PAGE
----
Pivotal vote on wheat board
Tories cheer as bill to end monopoly passes
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Hey there, time traveller!
This article was published 29/11/2011 (4136 days ago), so information in it may no longer be current.
OTTAWA — A few weeks of debate in the Senate is likely all that’s left of the Canadian Wheat Board monopoly.
Prime Minister Stephen Harper gave a thumbs-up to the Speaker as he cast the first vote in favour of the bill Monday evening as it passed the third and final reading in the House of Commons. His caucus clapped through the entire “yes” vote, upping the noise factor and some gave a standing ovation when Agriculture Minister Gerry Ritz cast his vote.
There were many smiles and a standing ovation from the Conservative caucus when the vote was over.
The faces were long on the opposition side of the floor as they voted against the bill, though Manitoba NDP MPs Niki Ashton and Pat Martin got applause from their caucuses for their efforts to oppose the legislation.
The bill passed by a vote of 153 to 120 and marked a significant achievement of the majority government. The Harper government has been trying to eliminate the monopoly since gaining power in 2006 but was never able to because of its minority status.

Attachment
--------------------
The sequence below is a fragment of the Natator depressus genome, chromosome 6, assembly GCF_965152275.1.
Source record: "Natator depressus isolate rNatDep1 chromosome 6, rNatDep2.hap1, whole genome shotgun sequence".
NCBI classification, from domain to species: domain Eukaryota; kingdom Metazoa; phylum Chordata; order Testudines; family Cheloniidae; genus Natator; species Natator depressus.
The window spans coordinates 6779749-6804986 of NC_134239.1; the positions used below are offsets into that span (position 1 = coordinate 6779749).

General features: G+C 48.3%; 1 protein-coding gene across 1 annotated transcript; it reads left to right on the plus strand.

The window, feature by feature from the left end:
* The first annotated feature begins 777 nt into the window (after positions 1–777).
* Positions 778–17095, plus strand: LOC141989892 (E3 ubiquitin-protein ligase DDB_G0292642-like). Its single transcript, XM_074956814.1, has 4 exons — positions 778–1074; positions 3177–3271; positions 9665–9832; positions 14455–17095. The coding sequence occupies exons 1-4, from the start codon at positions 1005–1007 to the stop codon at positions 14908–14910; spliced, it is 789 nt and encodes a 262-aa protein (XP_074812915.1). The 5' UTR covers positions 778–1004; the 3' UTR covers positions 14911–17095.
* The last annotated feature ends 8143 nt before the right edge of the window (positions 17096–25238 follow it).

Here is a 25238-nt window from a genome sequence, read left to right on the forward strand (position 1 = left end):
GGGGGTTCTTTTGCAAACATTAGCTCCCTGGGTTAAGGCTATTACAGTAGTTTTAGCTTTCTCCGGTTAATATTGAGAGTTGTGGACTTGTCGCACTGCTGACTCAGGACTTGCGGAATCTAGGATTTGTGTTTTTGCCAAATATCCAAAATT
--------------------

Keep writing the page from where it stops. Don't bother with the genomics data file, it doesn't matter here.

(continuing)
The legislation heads to the Senate. It will be given royal assent as soon as the Senate passes it.
Earlier in the day, Ritz held a news conference with agriculture ministers from Saskatchewan and Alberta in a show of solidarity for the bill.
“This act is about giving western farmers the right to do what they want with the crop they paid to plant and spent months to grow,” Ritz said.
“Exciting new opportunities lie ahead for farmers throughout western Canada.”
Manitoba Agriculture Minister Stan Struthers was not invited. Manitoba is the only Prairie province opposed to eliminating the monopoly.
“I disagree fundamentally with what the government is trying to do,” Struthers said.
“They have not made a case that works for the farmers or for this province.”
The legislation will allow farmers to sell their wheat or barley to a voluntary wheat board or to any grain company.
Ritz and those who back eliminating the monopoly believe opening up the market will allow farmers freedom to get better prices for their grain and will drive investment in value-added processing plants.
However, some farmers fear private companies will drive the wheat board out of business and ultimately farmers will get less money for their grain.
“I think it’s horrific,” said Ian McCreary, a farmer from Bladworth, Sask., and a former wheat board director.
“The fact is, if they thought farmers wanted it, they’d let us vote. They’re refusing to let us vote.”
The Tories refused to hold a farmer plebiscite before introducing the bill, arguing their majority mandate gave them the right to proceed.
McCreary was among a small group of pro-wheat board farmers who picketed outside Ritz’s news conference Monday. When Ritz emerged, they booed him and followed him down the street yelling “shame” and calling Ritz and the agriculture ministers from Saskatchewan and Alberta “thugs” and “liars.”
The legislation is expected to pass the Senate before it rises for Christmas. To make sure that happens, Senate leaders agreed to add two sitting days to its schedule each week.
The additional days are also to ensure the government’s crime bill and budget implementation bill get through before the end of the year.